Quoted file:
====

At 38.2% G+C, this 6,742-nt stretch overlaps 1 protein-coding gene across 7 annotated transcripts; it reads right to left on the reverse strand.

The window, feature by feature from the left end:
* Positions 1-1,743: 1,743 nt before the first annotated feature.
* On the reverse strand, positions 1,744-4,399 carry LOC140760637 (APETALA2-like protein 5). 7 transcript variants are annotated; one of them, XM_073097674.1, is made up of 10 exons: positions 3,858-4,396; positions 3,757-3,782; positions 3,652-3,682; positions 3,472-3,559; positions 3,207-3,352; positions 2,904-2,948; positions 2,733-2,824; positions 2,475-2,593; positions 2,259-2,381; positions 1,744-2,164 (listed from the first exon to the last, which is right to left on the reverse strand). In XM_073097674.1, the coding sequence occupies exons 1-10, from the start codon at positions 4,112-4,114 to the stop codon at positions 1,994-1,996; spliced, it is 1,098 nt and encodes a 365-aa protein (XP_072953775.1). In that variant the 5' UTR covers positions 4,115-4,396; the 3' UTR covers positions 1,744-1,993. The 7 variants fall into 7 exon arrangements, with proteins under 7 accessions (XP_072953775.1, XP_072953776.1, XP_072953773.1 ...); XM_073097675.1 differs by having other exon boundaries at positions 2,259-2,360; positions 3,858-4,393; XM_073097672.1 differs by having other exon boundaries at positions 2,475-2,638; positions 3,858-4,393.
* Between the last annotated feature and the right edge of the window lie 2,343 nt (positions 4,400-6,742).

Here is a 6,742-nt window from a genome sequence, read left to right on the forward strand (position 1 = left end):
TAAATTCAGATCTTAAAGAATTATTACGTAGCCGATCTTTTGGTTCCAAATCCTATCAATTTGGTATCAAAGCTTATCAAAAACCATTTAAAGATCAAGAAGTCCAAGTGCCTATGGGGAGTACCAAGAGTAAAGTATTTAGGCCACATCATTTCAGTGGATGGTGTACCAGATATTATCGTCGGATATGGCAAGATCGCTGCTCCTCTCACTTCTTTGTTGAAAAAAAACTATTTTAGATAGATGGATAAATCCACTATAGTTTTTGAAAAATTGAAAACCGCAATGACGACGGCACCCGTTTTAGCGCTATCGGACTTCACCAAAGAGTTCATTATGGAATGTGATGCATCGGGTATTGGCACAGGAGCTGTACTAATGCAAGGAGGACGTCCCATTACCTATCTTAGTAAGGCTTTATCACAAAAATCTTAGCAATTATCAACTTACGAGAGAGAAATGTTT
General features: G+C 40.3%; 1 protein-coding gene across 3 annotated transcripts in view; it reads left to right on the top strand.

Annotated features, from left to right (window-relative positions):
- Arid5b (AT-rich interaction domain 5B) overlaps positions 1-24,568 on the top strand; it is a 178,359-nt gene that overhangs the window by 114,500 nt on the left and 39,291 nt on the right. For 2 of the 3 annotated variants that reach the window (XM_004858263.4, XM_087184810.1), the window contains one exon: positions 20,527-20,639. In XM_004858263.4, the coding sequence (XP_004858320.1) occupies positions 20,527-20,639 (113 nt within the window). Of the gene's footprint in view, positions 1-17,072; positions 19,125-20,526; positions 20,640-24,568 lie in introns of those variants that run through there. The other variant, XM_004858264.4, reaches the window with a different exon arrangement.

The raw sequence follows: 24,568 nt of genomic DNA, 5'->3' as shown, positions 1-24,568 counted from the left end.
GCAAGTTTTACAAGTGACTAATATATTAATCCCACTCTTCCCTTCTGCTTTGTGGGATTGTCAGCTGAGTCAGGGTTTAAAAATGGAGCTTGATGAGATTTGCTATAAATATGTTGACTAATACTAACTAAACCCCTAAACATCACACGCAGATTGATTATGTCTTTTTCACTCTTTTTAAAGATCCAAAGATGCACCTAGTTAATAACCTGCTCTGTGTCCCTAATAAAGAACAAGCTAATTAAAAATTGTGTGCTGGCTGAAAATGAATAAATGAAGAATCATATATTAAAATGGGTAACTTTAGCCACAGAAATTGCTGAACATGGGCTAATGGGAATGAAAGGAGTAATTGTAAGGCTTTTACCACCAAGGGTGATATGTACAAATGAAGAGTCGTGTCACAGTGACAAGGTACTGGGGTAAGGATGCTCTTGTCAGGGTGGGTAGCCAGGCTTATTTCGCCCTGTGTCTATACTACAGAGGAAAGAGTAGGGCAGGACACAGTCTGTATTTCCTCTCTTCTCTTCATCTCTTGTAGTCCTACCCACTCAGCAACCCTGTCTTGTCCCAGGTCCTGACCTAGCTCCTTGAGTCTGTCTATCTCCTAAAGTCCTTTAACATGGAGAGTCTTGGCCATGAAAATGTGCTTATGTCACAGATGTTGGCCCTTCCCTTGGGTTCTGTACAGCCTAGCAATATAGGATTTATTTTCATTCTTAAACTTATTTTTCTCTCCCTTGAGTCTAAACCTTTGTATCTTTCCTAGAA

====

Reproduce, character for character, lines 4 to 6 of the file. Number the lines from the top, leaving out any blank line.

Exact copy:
* On the reverse strand, positions 1,744-4,399 carry LOC140760637 (APETALA2-like protein 5). 7 transcript variants are annotated; one of them, XM_073097674.1, is made up of 10 exons: positions 3,858-4,396; positions 3,757-3,782; positions 3,652-3,682; positions 3,472-3,559; positions 3,207-3,352; positions 2,904-2,948; positions 2,733-2,824; positions 2,475-2,593; positions 2,259-2,381; positions 1,744-2,164 (listed from the first exon to the last, which is right to left on the reverse strand). In XM_073097674.1, the coding sequence occupies exons 1-10, from the start codon at positions 4,112-4,114 to the stop codon at positions 1,994-1,996; spliced, it is 1,098 nt and encodes a 365-aa protein (XP_072953775.1). In that variant the 5' UTR covers positions 4,115-4,396; the 3' UTR covers positions 1,744-1,993. The 7 variants fall into 7 exon arrangements, with proteins under 7 accessions (XP_072953775.1, XP_072953776.1, XP_072953773.1 ...); XM_073097675.1 differs by having other exon boundaries at positions 2,259-2,360; positions 3,858-4,393; XM_073097672.1 differs by having other exon boundaries at positions 2,475-2,638; positions 3,858-4,393.
* Between the last annotated feature and the right edge of the window lie 2,343 nt (positions 4,400-6,742).

Here is a 6,742-nt window from a genome sequence, read left to right on the forward strand (position 1 = left end):